Overseas Headlines- March 08, 2017


Treasuries On Worst Run Since ’12 as Pound Slides: Markets Wrap
U.S. Treasuries headed for the longest losing streak in five years before Wednesday’s debt auction and as investors prepare for the Fed to raise borrowing costs as early as next week. The dollar rose, while sterling extended its decline ahead of the U.K. budget. The yield on 10-year U.S. notes climbed for an eighth day, helping trigger declines across most of Europe’s government debt. Stocks in the region followed suit, and were poised to notch up the longest run of declines since November. The British pound slid for the eighth time in nine sessions before the chancellor of the exchequer delivers his spring budget.


Germany’s Industrial Output Rebounds Led by Jump in Investment
German industrial production rebounded in January, reaffirming the country’s favourable economic outlook after factory orders slumped the most in eight years. Output, adjusted for seasonal swings and inflation, rose 2.8 percent from December, when it dropped a revised 2.4 percent, the Economy Ministry in Berlin said on Wednesday. The volatile indicator’s reading compares with a median estimate for a 2.7 percent increase in a Bloomberg survey. Production was unchanged from a year earlier. The data come on the back of report on Tuesday showing factory orders plunged at the steepest pace since 2009 amid markedly below-average demand for big-ticket items.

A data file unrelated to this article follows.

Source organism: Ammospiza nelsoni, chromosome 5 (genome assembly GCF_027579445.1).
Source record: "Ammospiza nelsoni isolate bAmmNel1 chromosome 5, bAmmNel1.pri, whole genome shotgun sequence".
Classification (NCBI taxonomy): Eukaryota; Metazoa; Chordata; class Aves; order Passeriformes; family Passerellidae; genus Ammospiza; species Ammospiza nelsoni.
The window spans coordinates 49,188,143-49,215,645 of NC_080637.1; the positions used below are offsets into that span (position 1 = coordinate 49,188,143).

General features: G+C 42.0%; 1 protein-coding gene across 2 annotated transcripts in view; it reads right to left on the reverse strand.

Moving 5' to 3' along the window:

China posts first monthly trade deficit in three years as imports soar
China unexpectedly posted its first trade gap in three years in February as a construction boom pushed imports much higher than expected and as increasing U.S. protectionist rhetoric casts a spotlight on the export giant’s trade position. The upbeat import reading reinforced the growing view that economic activity in China picked up in the first two months of the year, adding to a global manufacturing revival. That could give China’s policymakers more confidence to press ahead this year with oft-delayed and painful structural reforms such as tackling a rapid build-up in debt. "We suspect that this largely reflects the boost to import values from the recent jump in commodity price inflation, but it also suggests that domestic demand remains resilient," Julian Evans-Pritchard at Capital Economics said in a note.